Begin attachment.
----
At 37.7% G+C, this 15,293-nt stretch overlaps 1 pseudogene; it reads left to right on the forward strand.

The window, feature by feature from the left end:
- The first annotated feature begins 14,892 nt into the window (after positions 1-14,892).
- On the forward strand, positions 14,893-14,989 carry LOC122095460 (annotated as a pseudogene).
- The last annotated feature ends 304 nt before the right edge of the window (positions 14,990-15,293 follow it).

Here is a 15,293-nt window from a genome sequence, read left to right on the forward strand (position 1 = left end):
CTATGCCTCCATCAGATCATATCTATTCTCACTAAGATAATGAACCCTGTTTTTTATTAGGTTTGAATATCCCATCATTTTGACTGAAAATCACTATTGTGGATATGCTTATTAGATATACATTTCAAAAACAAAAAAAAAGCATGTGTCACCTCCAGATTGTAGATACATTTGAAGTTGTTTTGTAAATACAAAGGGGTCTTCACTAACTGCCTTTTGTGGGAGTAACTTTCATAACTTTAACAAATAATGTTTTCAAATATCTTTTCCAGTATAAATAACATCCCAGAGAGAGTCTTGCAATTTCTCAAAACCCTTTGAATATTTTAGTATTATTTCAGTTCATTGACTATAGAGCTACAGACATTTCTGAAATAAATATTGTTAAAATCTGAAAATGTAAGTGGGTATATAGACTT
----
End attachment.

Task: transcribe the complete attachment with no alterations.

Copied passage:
At 37.7% G+C, this 15,293-nt stretch overlaps 1 pseudogene; it reads left to right on the forward strand.

The window, feature by feature from the left end:
- The first annotated feature begins 14,892 nt into the window (after positions 1-14,892).
- On the forward strand, positions 14,893-14,989 carry LOC122095460 (annotated as a pseudogene).
- The last annotated feature ends 304 nt before the right edge of the window (positions 14,990-15,293 follow it).

Here is a 15,293-nt window from a genome sequence, read left to right on the forward strand (position 1 = left end):
CTATGCCTCCATCAGATCATATCTATTCTCACTAAGATAATGAACCCTGTTTTTTATTAGGTTTGAATATCCCATCATTTTGACTGAAAATCACTATTGTGGATATGCTTATTAGATATACATTTCAAAAACAAAAAAAAAGCATGTGTCACCTCCAGATTGTAGATACATTTGAAGTTGTTTTGTAAATACAAAGGGGTCTTCACTAACTGCCTTTTGTGGGAGTAACTTTCATAACTTTAACAAATAATGTTTTCAAATATCTTTTCCAGTATAAATAACATCCCAGAGAGAGTCTTGCAATTTCTCAAAACCCTTTGAATATTTTAGTATTATTTCAGTTCATTGACTATAGAGCTACAGACATTTCTGAAATAAATATTGTTAAAATCTGAAAATGTAAGTGGGTATATAGACTT